Those who follow tanker movements closely are aware that it’s by no means the first time we’ve seen such a shipment between Russia and Puget Sound.

In July 2012, Bloomberg News reported on the phenomenon, stating: “Vladimir Putin, a frequent opponent of American foreign policy, is sending more crude than ever to the West Coast, a region all but cut off from the biggest U.S. oil-production boom since the end of the Cold War.” In June 2012, over 5 million barrels of oil arrived at United States west coast ports, a 17-year high.

Bloomberg reported that Russian crude supplies were gaining “market acceptance” in the U.S. as they competed with other imports, according to David Hackett, the president of Stillwater Associates in Irvine, California, an independent fuel consultant.

In 2018, the Pacific North West region remains just as geographically isolated as it was in 2012, and the pipeline capacity issue still has not been solved. As a result, consumers in Washington, Oregon and British Columbia are at risk of higher fuel prices, at least until such time as the Trans Mountain project is complete.

Attacks on Canadian competence are clearly benefiting Russia

The arrival of Nordtulip serves as reminder of the ultimate pointlessness of the long running anti-Trans Mountain campaign to try to persuade Canadians that the world doesn’t need Canada’s oil. In perspective, it’s easy to see that our energy governance system is designed to accommodate stakeholder inputs. Response to environmental demands are definitely part of why the new pipeline will be the safest and most technologically advanced in the world. That should be a satisfying enough accomplishment for activist groups. At a certain point, the work needs to begin and we are long past that point.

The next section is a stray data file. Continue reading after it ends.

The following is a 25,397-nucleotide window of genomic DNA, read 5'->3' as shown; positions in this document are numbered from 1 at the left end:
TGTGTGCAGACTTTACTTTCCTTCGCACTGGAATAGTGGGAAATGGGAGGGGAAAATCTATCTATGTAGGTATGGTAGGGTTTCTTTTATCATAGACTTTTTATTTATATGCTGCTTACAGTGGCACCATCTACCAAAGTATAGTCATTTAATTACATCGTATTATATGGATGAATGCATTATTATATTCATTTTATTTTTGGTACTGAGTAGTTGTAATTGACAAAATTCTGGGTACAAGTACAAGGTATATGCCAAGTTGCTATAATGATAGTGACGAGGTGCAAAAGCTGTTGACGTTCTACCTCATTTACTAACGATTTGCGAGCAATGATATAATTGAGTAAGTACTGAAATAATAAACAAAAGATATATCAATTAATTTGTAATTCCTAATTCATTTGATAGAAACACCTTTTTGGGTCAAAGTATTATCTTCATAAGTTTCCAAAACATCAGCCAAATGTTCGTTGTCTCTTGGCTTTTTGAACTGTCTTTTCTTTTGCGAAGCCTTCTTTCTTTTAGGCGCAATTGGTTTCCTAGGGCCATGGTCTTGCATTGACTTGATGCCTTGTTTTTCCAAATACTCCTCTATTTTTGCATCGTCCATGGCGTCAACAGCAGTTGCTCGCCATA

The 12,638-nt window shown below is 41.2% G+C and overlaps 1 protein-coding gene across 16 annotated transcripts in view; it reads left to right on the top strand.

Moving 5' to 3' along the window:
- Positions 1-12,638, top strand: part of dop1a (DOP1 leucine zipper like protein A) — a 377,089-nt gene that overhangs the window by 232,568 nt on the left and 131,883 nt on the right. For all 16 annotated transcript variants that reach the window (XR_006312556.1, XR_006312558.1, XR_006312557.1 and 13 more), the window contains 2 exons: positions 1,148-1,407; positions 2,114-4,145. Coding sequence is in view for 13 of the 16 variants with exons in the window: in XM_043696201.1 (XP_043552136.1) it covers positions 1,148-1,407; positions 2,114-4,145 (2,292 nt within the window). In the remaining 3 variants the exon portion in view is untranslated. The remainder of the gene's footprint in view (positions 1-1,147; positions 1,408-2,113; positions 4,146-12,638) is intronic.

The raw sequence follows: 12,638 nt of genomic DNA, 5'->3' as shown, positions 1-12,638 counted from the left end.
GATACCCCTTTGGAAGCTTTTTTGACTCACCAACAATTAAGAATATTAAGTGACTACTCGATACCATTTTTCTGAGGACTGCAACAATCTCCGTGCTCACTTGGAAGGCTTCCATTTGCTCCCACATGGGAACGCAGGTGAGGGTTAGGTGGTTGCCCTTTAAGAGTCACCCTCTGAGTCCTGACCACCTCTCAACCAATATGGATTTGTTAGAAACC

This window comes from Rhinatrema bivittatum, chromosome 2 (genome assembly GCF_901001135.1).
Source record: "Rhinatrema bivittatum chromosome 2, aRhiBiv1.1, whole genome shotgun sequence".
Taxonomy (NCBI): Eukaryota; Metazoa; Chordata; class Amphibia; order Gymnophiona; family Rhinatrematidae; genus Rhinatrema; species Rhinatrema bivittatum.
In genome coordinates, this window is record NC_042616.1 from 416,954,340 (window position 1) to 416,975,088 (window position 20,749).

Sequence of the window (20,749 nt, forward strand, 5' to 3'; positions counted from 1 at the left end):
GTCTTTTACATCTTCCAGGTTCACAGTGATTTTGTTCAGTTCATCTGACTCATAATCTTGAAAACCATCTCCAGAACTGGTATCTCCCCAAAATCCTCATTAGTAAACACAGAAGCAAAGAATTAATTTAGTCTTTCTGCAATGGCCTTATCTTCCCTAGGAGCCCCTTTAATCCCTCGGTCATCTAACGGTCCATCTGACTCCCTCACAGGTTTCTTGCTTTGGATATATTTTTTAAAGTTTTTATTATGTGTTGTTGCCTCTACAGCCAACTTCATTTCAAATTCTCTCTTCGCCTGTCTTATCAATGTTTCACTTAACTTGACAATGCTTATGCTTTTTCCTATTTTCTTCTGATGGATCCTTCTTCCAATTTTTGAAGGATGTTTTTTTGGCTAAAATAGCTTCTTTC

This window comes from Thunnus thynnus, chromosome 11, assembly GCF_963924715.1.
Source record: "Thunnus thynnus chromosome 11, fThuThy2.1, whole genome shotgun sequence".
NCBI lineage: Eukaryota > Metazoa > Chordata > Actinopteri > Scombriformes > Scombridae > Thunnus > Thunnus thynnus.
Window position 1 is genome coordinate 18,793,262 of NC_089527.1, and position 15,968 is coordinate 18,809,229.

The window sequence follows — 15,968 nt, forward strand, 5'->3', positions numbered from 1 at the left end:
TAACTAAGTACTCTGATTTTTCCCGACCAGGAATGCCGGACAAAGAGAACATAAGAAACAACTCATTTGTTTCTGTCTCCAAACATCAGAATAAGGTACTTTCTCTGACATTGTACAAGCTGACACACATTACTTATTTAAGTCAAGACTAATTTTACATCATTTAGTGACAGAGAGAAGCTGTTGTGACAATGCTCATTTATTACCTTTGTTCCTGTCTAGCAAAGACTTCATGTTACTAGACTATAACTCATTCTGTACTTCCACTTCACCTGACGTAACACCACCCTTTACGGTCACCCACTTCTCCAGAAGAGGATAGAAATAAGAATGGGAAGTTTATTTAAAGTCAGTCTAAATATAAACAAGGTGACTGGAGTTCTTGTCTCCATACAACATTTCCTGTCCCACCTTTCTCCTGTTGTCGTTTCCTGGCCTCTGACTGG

It’s clear to see that the nice people of the Evergreen State cannot go a day without oil, even if they have to purchase it from a nation under the despotic leadership of Putin.

Washington State Governor Jay Inslee, a frequent critic of Canada for daring to exercise its sovereign right to ship the commodities of its choosing, has not commented on the Nordtulip’s Russian-sourced cargo. If he is in favour of shipping in Russian crude, but still opposes shipping out the Canadian equivalent, even his own followers may begin questioning his troubled judgment on this issue.

Canada is one of few countries to have voluntarily adopted carbon pricing policies. It protects the environment in many other ways. Here’s a photo I took on a visit to Fort Mckay in the Alberta oil sands, showing buffalo grazing on reclaimed grassland.

buffalo_-_1.jpg

Set aside the images of doom parlayed by alarmist groups: this scene is the actual future of oil sands mining sites.

For those who truly care about the environment, supporting the development of Canadian oil production should be understood as a badge of honour. The greenhouse gas (GHG) emissions intensity of production at Canada’s newest oil sands mine Fort Hills is currently on par with the average refined barrel in the United States, according to Suncor’s sustainability report for 2018 released this week.